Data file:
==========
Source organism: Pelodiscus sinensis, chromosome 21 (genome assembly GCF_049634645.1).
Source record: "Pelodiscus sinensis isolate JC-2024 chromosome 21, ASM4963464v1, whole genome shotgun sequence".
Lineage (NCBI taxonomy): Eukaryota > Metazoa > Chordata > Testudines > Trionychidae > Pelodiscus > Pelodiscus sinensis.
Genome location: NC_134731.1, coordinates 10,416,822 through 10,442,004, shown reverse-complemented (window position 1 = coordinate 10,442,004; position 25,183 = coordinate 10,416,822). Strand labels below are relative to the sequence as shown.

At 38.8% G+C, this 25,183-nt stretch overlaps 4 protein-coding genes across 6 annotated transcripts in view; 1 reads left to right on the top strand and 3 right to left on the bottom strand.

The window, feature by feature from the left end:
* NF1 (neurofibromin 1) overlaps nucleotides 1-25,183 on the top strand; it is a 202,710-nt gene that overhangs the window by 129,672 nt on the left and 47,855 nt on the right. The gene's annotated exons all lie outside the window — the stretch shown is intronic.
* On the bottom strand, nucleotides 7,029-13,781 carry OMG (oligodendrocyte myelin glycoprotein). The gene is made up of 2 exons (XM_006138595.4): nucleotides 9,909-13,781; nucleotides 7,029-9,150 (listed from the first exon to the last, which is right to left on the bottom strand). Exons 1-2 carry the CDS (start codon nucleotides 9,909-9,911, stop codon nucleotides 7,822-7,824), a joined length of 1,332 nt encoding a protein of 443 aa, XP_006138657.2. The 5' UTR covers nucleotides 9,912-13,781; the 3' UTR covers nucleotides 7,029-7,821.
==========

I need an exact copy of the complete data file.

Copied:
Source organism: Pelodiscus sinensis, chromosome 21 (genome assembly GCF_049634645.1).
Source record: "Pelodiscus sinensis isolate JC-2024 chromosome 21, ASM4963464v1, whole genome shotgun sequence".
Lineage (NCBI taxonomy): Eukaryota > Metazoa > Chordata > Testudines > Trionychidae > Pelodiscus > Pelodiscus sinensis.
Genome location: NC_134731.1, coordinates 10,416,822 through 10,442,004, shown reverse-complemented (window position 1 = coordinate 10,442,004; position 25,183 = coordinate 10,416,822). Strand labels below are relative to the sequence as shown.

At 38.8% G+C, this 25,183-nt stretch overlaps 4 protein-coding genes across 6 annotated transcripts in view; 1 reads left to right on the top strand and 3 right to left on the bottom strand.

The window, feature by feature from the left end:
* NF1 (neurofibromin 1) overlaps nucleotides 1-25,183 on the top strand; it is a 202,710-nt gene that overhangs the window by 129,672 nt on the left and 47,855 nt on the right. The gene's annotated exons all lie outside the window — the stretch shown is intronic.
* On the bottom strand, nucleotides 7,029-13,781 carry OMG (oligodendrocyte myelin glycoprotein). The gene is made up of 2 exons (XM_006138595.4): nucleotides 9,909-13,781; nucleotides 7,029-9,150 (listed from the first exon to the last, which is right to left on the bottom strand). Exons 1-2 carry the CDS (start codon nucleotides 9,909-9,911, stop codon nucleotides 7,822-7,824), a joined length of 1,332 nt encoding a protein of 443 aa, XP_006138657.2. The 5' UTR covers nucleotides 9,912-13,781; the 3' UTR covers nucleotides 7,029-7,821.